Aggregate (data warehouse)
Aggregates are used in dimensional models of the data warehouse to produce dramatic positive effects on the time it takes to query large sets of data. At the simplest form an aggregate is a simple summary table that can be derived by performing a Group by SQL query. A more common use of aggregates is to take a dimension and change the granularity of this dimension. When changing the granularity of the dimension the fact table has to be partially summarized to fit the new grain of the new dimension, thus creating new dimensional and fact tables, fitting this new level of grain. Aggregates are sometimes referred to as pre-calculated summary data, since aggregations are usually precomputed, partially summarized data, that are stored in new aggregated tables. When facts are aggregated, it is either done by eliminating dimensionality or by associating the facts with a rolled up dimension. Rolled up dimensions should be shrunken versions of the dimensions associated with the granular base facts. This way, the aggregated dimension tables should conform to the base dimension tables. So the reason why aggregates can make such a dramatic increase in the performance of the data warehouse is the reduction of the number of rows to be accessed when responding to a query.
The single most dramatic way to affect performance in a large data warehouse is to provide a proper set of aggregate (summary) records that coexist with the primary base records. Aggregates can have a very significant effect on performance, in some cases speeding queries by a factor of one hundred or even one thousand. No other means exist to harvest such spectacular gains.
Having aggregates and atomic data increases the complexity of the dimensional model. This complexity should be transparent to the users of the data warehouse, thus when a request is made, the data warehouse should return data from the table with the correct grain. So when requests to the data warehouse are made, aggregate navigator functionality should be implemented, to help determine the correct table with the correct grain. The number of possible aggregations is determined by every possible combination of dimension granularities. Since it would produce a lot of overhead to build all possible aggregations, it is a good idea to choose a subset of tables on which to make aggregations. The best way to choose this subset and decide which aggregations to build is to monitor queries and design aggregations to match query patterns.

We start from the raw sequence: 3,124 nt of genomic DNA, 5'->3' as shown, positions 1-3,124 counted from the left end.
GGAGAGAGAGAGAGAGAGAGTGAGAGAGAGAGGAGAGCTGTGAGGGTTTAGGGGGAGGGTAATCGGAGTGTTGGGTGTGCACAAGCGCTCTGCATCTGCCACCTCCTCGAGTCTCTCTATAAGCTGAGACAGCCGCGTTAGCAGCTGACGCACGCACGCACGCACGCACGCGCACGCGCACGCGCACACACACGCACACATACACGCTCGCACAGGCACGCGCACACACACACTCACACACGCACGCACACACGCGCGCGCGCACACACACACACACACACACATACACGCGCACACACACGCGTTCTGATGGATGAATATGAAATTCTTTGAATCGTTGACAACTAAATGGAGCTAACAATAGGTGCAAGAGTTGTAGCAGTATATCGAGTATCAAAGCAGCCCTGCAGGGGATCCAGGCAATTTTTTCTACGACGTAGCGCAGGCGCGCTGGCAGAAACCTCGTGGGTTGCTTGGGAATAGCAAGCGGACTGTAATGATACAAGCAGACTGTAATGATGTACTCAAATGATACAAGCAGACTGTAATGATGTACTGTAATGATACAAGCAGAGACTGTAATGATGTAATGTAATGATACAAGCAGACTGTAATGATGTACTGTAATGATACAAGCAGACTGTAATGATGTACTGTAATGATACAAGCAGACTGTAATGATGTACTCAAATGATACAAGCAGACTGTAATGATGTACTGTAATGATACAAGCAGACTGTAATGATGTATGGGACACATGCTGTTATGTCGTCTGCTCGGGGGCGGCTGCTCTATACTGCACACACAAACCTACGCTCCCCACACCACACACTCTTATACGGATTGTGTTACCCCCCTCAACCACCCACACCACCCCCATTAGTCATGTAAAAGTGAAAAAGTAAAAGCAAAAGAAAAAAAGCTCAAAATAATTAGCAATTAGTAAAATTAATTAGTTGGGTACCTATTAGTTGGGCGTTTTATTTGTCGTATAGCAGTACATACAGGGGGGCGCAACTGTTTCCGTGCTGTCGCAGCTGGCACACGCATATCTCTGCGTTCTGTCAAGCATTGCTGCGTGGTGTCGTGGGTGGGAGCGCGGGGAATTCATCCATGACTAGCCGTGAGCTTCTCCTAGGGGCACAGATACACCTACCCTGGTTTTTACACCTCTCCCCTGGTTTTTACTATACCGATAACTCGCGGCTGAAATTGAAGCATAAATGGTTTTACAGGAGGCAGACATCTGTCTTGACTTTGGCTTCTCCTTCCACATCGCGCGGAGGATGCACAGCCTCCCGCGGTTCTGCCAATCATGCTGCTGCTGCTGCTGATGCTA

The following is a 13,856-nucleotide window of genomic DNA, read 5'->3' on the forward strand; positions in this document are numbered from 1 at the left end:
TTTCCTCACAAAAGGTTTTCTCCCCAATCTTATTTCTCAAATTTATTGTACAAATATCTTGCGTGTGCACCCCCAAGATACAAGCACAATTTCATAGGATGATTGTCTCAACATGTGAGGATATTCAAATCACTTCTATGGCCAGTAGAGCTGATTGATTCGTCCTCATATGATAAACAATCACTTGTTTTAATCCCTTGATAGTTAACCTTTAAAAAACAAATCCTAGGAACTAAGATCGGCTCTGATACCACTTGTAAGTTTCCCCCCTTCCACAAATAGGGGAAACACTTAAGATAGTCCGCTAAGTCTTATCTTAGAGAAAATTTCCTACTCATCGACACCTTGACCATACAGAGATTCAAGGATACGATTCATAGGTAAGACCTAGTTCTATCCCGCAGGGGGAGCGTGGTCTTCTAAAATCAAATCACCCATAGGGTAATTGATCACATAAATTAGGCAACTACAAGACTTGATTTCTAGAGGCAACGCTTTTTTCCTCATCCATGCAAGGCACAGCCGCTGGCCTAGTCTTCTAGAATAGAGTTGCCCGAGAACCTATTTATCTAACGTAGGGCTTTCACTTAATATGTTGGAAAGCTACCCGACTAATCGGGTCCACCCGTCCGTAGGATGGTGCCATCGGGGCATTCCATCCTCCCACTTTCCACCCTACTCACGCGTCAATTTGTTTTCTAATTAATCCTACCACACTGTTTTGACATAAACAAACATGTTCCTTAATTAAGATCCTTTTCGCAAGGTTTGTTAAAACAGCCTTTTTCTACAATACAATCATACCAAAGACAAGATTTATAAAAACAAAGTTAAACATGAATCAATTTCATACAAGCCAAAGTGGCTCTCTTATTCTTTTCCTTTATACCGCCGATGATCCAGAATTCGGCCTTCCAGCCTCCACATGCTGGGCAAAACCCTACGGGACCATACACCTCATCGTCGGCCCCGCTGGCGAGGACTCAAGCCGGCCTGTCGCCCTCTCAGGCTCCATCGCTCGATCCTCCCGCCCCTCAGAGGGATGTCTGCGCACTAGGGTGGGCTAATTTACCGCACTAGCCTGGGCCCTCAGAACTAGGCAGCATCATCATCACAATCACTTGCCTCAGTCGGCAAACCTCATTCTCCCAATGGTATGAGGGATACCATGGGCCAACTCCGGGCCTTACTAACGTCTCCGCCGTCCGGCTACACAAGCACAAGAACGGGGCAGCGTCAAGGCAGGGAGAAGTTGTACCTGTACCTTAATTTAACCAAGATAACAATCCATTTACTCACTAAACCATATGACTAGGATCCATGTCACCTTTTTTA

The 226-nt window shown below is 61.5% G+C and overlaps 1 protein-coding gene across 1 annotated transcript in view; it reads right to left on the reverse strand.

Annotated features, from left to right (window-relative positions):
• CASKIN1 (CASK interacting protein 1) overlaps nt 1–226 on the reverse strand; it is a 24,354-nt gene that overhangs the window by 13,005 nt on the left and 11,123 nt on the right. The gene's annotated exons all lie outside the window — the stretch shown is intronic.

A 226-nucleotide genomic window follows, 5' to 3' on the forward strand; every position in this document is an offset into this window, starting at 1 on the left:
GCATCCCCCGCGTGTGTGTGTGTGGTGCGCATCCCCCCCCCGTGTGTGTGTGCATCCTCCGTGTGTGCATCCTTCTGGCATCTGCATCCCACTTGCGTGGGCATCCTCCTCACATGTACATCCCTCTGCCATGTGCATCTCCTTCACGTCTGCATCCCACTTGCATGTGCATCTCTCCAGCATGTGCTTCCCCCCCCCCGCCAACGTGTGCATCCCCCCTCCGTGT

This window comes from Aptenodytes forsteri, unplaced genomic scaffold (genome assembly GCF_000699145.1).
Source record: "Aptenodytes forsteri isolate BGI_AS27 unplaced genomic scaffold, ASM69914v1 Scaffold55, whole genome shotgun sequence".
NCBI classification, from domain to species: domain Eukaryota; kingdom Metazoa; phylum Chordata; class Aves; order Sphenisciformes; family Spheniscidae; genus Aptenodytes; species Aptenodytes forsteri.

Having aggregate data in the dimensional model makes the environment more complex. To make this extra complexity transparent to the user, functionality known as aggregate navigation is used to query the dimensional and fact tables with the correct grain level. The aggregate navigation essentially examines the query to see if it can be answered using a smaller, aggregate table.
Implementations of aggregate navigators can be found in a range of technologies:
- OLAP engines
- Materialized views
- Relational OLAP (ROLAP) services
- BI application servers or query tools
- Since dimensional models only gain from aggregates on large data sets, at what size of the data sets should one start considering using aggregates?
- Similarly, is a data warehouse always handling data sets that are too large for direct queries, or is it sometimes a good idea to omit the aggregate tables when starting a new data warehouse project? Thus, will omitting aggregates in the first iteration of building a new data warehouse make the structure of the dimensional model simpler?
- Ralph Kimball; Margy Ross (2002). The Data Warehouse Toolkit: The Complete Guide to Dimensional Modeling (Second Edition, ed.). Wiley Computer Publishing. p. 356. ISBN 0-471-20024-7.
- Christopher Adamson, Mastering Data Warehouse Aggregates: Solutions for Star Schema Performance, Wiley Publishing, Inc., 2006 ISBN 978-0-471-77709-0, Page 23
- "Aggregate Navigation With (Almost) No Metadata". 1995-08-15. Retrieved 2010-11-22.
- Kimball & Data Warehouse Toolkit, p. 355.
- Kimball & Data Warehouse Toolkit, p. 137.
- Kimball & Data Warehouse Toolkit, p. 354.